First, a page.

The Mystery Spot of Ceres

Since the arrival of the Dawn spacecraft in March of 2015, we have seen tremendous views of the dwarf planet Ceres.  Lying within the asteroid belt, it is revealed to be a frozen world of ice and rock, with many interesting features.  None of these features had generated more intrigue than the famous bright spot in the bottom of what is now called the Occator crater.

Occator Crater in a false colour view from combined infrared and visible photos. Image Credit: NASA, JPL-Caltech, UCLA, MPS/DLR/IDA

The icy spot has had astronomers guessing for months whether it is a cryovolcano, water ice, frozen carbon dioxide, or something even more strange and rare.

As the Dawn spacecraft has moved into a lower orbit, closer to the surface of Ceres, it’s high resolution mapping has allowed for a close study of the features of Ceres, including Occator.  By looking at the light reflected from the icy spots in the crater, astronomers have confirmed that the ice is most likely a form of Magnesium Sulfate called Hexahydrite.  On Earth, Magnesium Sulfate is colloquially known as Epsom Salts.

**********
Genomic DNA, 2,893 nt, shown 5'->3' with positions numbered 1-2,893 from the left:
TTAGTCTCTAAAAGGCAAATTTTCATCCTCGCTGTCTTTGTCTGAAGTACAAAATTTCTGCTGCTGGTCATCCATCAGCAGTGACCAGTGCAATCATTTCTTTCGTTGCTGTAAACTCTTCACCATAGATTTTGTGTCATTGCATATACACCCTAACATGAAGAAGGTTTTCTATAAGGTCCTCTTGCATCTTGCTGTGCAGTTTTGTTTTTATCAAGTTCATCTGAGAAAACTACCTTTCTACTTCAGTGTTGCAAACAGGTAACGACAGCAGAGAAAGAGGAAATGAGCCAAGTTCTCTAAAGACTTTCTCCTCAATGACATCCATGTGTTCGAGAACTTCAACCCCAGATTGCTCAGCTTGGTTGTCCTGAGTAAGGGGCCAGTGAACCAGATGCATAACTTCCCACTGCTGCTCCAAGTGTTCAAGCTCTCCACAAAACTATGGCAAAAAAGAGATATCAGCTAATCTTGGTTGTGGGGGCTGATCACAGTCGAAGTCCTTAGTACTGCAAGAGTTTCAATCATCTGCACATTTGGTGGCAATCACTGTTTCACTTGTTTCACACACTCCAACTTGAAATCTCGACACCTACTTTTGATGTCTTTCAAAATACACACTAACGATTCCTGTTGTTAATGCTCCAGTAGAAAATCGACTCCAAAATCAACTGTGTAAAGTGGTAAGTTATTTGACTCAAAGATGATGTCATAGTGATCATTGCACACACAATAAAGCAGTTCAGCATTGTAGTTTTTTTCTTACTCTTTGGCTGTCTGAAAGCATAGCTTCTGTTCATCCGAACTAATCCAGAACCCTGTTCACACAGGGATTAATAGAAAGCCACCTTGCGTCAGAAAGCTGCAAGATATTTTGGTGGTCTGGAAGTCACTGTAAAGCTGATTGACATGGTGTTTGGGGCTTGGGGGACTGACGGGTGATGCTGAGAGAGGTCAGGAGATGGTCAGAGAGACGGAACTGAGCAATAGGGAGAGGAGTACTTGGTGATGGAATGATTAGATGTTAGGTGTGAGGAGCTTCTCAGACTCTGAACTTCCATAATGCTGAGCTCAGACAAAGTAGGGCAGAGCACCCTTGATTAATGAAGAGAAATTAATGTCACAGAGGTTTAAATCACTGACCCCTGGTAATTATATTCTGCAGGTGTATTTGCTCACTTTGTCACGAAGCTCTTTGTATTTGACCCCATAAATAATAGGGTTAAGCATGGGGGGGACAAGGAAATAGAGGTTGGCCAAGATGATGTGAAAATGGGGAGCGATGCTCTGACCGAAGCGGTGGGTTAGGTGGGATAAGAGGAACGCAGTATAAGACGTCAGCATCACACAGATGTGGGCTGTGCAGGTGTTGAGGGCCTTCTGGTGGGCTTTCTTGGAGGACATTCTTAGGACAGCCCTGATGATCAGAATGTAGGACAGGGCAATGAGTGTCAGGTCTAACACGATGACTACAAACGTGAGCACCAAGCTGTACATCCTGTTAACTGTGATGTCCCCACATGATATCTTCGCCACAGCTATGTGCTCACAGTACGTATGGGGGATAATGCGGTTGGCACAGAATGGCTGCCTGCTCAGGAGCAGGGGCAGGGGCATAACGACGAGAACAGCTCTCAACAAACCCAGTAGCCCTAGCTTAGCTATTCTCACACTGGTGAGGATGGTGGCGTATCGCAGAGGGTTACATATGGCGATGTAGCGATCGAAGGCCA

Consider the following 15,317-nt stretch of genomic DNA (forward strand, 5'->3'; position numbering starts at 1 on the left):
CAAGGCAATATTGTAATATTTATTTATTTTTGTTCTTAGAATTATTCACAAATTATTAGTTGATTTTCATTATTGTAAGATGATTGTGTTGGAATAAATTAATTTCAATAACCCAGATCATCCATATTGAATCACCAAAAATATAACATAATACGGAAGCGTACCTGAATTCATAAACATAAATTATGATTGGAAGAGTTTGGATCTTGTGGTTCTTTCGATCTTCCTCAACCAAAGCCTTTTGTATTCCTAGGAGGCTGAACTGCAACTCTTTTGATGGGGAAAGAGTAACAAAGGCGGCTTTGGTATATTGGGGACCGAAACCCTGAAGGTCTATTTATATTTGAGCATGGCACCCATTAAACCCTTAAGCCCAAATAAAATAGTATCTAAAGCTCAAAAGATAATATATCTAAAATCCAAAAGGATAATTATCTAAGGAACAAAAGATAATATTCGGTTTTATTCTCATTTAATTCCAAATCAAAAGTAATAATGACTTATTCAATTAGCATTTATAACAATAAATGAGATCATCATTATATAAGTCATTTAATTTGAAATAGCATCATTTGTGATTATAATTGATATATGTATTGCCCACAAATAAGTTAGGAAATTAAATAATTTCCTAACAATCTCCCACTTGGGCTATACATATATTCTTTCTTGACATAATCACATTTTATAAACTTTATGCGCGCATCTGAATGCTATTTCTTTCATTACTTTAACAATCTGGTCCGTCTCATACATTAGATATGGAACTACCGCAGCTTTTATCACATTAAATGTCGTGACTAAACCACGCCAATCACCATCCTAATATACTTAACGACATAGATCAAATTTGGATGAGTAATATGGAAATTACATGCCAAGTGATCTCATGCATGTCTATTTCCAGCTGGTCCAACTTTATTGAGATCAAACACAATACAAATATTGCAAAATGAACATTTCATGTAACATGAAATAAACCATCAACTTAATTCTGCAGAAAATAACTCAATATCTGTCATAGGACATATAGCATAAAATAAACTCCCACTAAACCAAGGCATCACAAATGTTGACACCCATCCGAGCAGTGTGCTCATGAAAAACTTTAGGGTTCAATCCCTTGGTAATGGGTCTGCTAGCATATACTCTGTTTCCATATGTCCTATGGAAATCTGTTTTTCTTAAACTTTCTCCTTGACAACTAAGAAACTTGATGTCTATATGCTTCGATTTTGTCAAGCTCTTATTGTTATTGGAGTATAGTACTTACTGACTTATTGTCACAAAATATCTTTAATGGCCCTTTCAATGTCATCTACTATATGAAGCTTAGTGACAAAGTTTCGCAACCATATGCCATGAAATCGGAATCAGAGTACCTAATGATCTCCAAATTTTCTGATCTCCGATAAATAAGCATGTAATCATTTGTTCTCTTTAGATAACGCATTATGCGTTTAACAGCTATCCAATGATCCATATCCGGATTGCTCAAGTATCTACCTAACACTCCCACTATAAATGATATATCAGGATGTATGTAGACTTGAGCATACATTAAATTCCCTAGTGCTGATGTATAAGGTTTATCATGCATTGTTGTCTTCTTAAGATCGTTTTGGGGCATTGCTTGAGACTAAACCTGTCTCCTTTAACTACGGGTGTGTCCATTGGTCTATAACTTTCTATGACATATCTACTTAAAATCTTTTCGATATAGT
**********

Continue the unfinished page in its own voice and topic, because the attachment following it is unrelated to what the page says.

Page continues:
Haze inside the crater is also leading astronomers to believe that the material is leftover as a mix of salt and water-ice sublimates.  Exposed by impacts, several deep craters on Ceres reveal this material, giving evidence for a possible subsurface shell of salt and ice.

This month, Dawn will move a little bit closer to Ceres for it’s closest mapping orbits, sending back data to help gain a deep understanding of this strange world that dominates the asteroid belt.

 

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